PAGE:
keywords = "CO, Geologic sequestration, Plume size, Site screening, Storage efficiency",
author = "Frailey, {Scott M}",
year = "2013",
month = "3",
day = "1",
doi = "10.1016/j.ijggc.2012.11.033",
language = "English (US)",
volume = "13",
pages = "230--234",
journal = "International Journal of Greenhouse Gas Control",
issn = "1750-5836",
publisher = "Elsevier",

}

TY - JOUR

T1 - Estimating CO2 plume size

T2 - A correlation for site screening

AU - Frailey, Scott M

PY - 2013/3/1

Y1 - 2013/3/1

N2 - Plume size is an important factor in the consideration of a site for CO2 sequestration. Flow model simulations are the accepted means of estimating plume size, but the development of geologic and numerical flow models requires a significant quantity of data, analyses and staff resources. These may not be readily available. Additionally, a proper geologic model should reflect all of the available rock and fluid properties and a general understanding of the dominant mechanisms influencing CO2 injection and movement in the injection interval. The time and resources required for flow model simulations can be substantial.During site screening, when multiple sites are being considered, rigorous modeling of the geology of a site may be impractical and cost prohibitive. In such a situation, a reliable correlation tool that would provide a comparative indication of plume size at different sites and provide a hierarchy of site choices for additional tests and analyses or for advanced geologic modeling would be desirable.A right circular cylinder was used with a range of Monte Carlo-derived storage efficiency factors to estimate CO2 plume size (lateral extent). The cylinder was described using net thickness and effective porosity. The storage efficiency factor included four displacement efficiency terms, which were areal, vertical, gravity, and microscopic displacement efficiency. For site screening, it was assumed that there was more certainty in thickness and porosity at a specific site than for basin-scale (regional) screening. Consequently, the correlations in this paper require the cumulative mass of injected CO2, net thickness, and effective porosity.The plume size correlations were compared with 13 flow model simulations where net thickness, cumulative CO2 injection, and permeability were varied. Plume size values obtained from the 13 models compared very well with the plume size values obtained from the right circular cylinder correlations. Additionally, the storage efficiency values from each model compared well with the storage efficiency values obtained using the Monte Carlo simulations. The method was applied to published data on the Sleipner CO2 storage field and gave relatively good results considering the elliptical shape of the Sleipner CO2 plume.

AB - Plume size is an important factor in the consideration of a site for CO2 sequestration. Flow model simulations are the accepted means of estimating plume size, but the development of geologic and numerical flow models requires a significant quantity of data, analyses and staff resources. These may not be readily available. Additionally, a proper geologic model should reflect all of the available rock and fluid properties and a general understanding of the dominant mechanisms influencing CO2 injection and movement in the injection interval. The time and resources required for flow model simulations can be substantial.During site screening, when multiple sites are being considered, rigorous modeling of the geology of a site may be impractical and cost prohibitive. In such a situation, a reliable correlation tool that would provide a comparative indication of plume size at different sites and provide a hierarchy of site choices for additional tests and analyses or for advanced geologic modeling would be desirable.A right circular cylinder was used with a range of Monte Carlo-derived storage efficiency factors to estimate CO2 plume size (lateral extent). The cylinder was described using net thickness and effective porosity. The storage efficiency factor included four displacement efficiency terms, which were areal, vertical, gravity, and microscopic displacement efficiency. For site screening, it was assumed that there was more certainty in thickness and porosity at a specific site than for basin-scale (regional) screening. Consequently, the correlations in this paper require the cumulative mass of injected CO2, net thickness, and effective porosity.The plume size correlations were compared with 13 flow model simulations where net thickness, cumulative CO2 injection, and permeability were varied. Plume size values obtained from the 13 models compared very well with the plume size values obtained from the right circular cylinder correlations. Additionally, the storage efficiency values from each model compared well with the storage efficiency values obtained using the Monte Carlo simulations. The method was applied to published data on the Sleipner CO2 storage field and gave relatively good results considering the elliptical shape of the Sleipner CO2 plume.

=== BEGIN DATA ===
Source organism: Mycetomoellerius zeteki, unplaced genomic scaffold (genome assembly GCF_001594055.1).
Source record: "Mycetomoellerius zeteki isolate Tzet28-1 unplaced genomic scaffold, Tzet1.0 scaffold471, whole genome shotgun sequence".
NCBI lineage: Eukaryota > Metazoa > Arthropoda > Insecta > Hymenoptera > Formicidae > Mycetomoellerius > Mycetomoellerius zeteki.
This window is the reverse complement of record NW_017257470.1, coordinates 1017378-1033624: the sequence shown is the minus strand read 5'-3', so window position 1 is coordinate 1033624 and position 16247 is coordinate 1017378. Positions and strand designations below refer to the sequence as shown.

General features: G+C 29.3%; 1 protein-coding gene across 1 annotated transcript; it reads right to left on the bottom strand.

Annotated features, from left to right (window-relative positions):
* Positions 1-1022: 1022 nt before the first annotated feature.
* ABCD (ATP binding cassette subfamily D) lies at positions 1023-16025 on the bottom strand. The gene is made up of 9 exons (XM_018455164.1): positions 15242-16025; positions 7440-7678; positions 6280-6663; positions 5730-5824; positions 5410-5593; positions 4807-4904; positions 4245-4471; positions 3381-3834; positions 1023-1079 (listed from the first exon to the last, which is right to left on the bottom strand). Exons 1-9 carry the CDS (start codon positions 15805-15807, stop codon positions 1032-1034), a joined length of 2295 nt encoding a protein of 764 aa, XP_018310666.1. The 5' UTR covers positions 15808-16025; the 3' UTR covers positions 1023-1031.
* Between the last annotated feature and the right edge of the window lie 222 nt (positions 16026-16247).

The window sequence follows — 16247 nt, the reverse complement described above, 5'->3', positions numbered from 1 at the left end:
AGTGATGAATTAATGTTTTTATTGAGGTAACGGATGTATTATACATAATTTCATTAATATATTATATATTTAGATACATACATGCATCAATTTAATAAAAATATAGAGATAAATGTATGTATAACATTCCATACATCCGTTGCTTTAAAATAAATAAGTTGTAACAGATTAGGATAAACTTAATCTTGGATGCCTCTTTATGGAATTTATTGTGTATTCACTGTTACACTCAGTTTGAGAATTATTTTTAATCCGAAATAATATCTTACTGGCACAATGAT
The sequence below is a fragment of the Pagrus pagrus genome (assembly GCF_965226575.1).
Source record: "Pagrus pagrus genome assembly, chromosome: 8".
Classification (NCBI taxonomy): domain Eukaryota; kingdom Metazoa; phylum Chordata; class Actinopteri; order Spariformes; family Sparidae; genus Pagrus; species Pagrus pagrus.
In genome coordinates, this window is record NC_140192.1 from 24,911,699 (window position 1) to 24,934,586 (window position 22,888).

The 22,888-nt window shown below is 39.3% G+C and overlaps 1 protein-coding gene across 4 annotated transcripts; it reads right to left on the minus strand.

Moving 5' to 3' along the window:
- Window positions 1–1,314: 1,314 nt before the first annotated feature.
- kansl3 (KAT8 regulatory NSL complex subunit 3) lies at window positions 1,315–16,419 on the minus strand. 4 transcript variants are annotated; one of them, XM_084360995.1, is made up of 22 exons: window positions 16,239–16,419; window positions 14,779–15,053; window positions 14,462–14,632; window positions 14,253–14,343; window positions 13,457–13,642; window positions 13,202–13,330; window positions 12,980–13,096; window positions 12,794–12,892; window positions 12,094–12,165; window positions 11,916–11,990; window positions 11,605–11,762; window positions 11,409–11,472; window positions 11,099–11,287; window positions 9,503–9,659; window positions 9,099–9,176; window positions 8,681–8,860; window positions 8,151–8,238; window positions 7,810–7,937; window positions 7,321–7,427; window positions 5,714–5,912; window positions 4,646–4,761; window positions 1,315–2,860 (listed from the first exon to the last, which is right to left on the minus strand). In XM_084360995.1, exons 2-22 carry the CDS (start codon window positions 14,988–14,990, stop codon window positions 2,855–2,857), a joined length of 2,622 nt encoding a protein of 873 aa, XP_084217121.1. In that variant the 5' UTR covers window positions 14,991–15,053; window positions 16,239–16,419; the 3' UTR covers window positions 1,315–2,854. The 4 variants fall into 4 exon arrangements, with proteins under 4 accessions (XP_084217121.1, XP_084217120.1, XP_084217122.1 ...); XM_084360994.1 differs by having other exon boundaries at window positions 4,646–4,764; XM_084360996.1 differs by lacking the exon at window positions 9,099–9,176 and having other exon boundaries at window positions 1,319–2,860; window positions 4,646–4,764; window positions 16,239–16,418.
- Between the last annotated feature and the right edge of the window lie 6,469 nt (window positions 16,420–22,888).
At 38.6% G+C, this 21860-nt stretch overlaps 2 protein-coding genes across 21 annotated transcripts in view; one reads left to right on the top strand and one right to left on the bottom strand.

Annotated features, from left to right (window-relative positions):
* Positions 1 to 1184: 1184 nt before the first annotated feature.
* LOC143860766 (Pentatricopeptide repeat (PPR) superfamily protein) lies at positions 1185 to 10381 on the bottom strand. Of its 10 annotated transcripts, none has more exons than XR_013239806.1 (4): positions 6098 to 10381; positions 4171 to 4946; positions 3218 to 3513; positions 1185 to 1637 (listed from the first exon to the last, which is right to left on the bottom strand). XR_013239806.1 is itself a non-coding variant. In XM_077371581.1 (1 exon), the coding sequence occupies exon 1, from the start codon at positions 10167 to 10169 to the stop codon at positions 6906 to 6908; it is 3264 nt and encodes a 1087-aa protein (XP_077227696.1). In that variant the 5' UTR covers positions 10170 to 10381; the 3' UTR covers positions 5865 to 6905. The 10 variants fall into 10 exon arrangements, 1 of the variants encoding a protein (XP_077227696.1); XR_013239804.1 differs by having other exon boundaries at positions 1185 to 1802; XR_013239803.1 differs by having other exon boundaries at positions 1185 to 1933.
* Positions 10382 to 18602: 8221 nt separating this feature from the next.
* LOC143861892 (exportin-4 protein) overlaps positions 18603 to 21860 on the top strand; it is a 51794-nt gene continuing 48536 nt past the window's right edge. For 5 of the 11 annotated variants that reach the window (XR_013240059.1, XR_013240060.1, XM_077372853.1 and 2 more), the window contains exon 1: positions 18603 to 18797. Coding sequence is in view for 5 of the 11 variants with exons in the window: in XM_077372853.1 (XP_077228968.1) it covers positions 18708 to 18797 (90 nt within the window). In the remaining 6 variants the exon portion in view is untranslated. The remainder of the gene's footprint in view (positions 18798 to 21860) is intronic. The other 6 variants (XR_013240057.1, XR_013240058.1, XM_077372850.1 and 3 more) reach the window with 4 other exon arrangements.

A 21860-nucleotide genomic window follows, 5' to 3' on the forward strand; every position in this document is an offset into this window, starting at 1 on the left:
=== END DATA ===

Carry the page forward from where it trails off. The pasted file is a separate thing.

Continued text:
KW - CO

KW - Geologic sequestration

KW - Plume size

KW - Site screening

KW - Storage efficiency

UR - http://www.scopus.com/inward/record.url?scp=84873178734&partnerID=8YFLogxK

UR - http://www.scopus.com/inward/citedby.url?scp=84873178734&partnerID=8YFLogxK

U2 - 10.1016/j.ijggc.2012.11.033

DO - 10.1016/j.ijggc.2012.11.033

M3 - Article

AN - SCOPUS:84873178734

VL - 13

SP - 230

EP - 234

JO - International Journal of Greenhouse Gas Control

JF - International Journal of Greenhouse Gas Control

SN - 1750-5836

ER -